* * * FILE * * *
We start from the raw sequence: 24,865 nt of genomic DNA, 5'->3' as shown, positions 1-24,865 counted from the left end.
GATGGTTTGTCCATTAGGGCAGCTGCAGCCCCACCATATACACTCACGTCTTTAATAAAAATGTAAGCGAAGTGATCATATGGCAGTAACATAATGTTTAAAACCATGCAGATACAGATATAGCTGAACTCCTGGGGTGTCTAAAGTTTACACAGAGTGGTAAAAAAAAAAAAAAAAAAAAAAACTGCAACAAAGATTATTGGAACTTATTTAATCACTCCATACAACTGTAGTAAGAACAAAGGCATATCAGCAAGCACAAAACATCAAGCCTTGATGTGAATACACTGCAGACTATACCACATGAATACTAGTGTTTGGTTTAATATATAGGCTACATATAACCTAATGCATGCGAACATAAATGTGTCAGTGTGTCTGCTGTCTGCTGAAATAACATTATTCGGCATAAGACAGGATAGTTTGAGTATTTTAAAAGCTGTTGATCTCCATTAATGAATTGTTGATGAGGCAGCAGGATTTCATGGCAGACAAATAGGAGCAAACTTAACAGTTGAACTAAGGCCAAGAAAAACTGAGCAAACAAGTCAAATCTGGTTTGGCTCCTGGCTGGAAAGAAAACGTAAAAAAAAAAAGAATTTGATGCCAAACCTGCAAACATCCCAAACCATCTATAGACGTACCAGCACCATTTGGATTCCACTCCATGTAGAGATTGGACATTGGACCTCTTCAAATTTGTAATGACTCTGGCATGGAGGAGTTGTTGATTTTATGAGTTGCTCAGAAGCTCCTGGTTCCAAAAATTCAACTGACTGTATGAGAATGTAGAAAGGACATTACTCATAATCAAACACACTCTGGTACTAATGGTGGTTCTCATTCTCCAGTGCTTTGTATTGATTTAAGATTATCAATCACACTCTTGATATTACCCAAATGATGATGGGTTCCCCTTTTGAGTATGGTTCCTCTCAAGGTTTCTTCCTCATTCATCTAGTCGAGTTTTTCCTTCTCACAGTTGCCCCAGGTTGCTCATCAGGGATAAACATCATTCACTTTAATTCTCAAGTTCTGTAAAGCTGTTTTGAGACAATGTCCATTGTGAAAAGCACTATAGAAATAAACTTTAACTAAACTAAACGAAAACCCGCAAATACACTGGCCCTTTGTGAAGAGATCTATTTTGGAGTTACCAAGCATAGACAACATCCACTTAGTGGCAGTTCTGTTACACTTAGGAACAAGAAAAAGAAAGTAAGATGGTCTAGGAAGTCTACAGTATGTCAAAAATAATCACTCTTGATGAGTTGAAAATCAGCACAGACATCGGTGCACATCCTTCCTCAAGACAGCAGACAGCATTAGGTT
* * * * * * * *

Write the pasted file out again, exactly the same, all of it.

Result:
We start from the raw sequence: 24,865 nt of genomic DNA, 5'->3' as shown, positions 1-24,865 counted from the left end.
GATGGTTTGTCCATTAGGGCAGCTGCAGCCCCACCATATACACTCACGTCTTTAATAAAAATGTAAGCGAAGTGATCATATGGCAGTAACATAATGTTTAAAACCATGCAGATACAGATATAGCTGAACTCCTGGGGTGTCTAAAGTTTACACAGAGTGGTAAAAAAAAAAAAAAAAAAAAAAACTGCAACAAAGATTATTGGAACTTATTTAATCACTCCATACAACTGTAGTAAGAACAAAGGCATATCAGCAAGCACAAAACATCAAGCCTTGATGTGAATACACTGCAGACTATACCACATGAATACTAGTGTTTGGTTTAATATATAGGCTACATATAACCTAATGCATGCGAACATAAATGTGTCAGTGTGTCTGCTGTCTGCTGAAATAACATTATTCGGCATAAGACAGGATAGTTTGAGTATTTTAAAAGCTGTTGATCTCCATTAATGAATTGTTGATGAGGCAGCAGGATTTCATGGCAGACAAATAGGAGCAAACTTAACAGTTGAACTAAGGCCAAGAAAAACTGAGCAAACAAGTCAAATCTGGTTTGGCTCCTGGCTGGAAAGAAAACGTAAAAAAAAAAAGAATTTGATGCCAAACCTGCAAACATCCCAAACCATCTATAGACGTACCAGCACCATTTGGATTCCACTCCATGTAGAGATTGGACATTGGACCTCTTCAAATTTGTAATGACTCTGGCATGGAGGAGTTGTTGATTTTATGAGTTGCTCAGAAGCTCCTGGTTCCAAAAATTCAACTGACTGTATGAGAATGTAGAAAGGACATTACTCATAATCAAACACACTCTGGTACTAATGGTGGTTCTCATTCTCCAGTGCTTTGTATTGATTTAAGATTATCAATCACACTCTTGATATTACCCAAATGATGATGGGTTCCCCTTTTGAGTATGGTTCCTCTCAAGGTTTCTTCCTCATTCATCTAGTCGAGTTTTTCCTTCTCACAGTTGCCCCAGGTTGCTCATCAGGGATAAACATCATTCACTTTAATTCTCAAGTTCTGTAAAGCTGTTTTGAGACAATGTCCATTGTGAAAAGCACTATAGAAATAAACTTTAACTAAACTAAACGAAAACCCGCAAATACACTGGCCCTTTGTGAAGAGATCTATTTTGGAGTTACCAAGCATAGACAACATCCACTTAGTGGCAGTTCTGTTACACTTAGGAACAAGAAAAAGAAAGTAAGATGGTCTAGGAAGTCTACAGTATGTCAAAAATAATCACTCTTGATGAGTTGAAAATCAGCACAGACATCGGTGCACATCCTTCCTCAAGACAGCAGACAGCATTAGGTT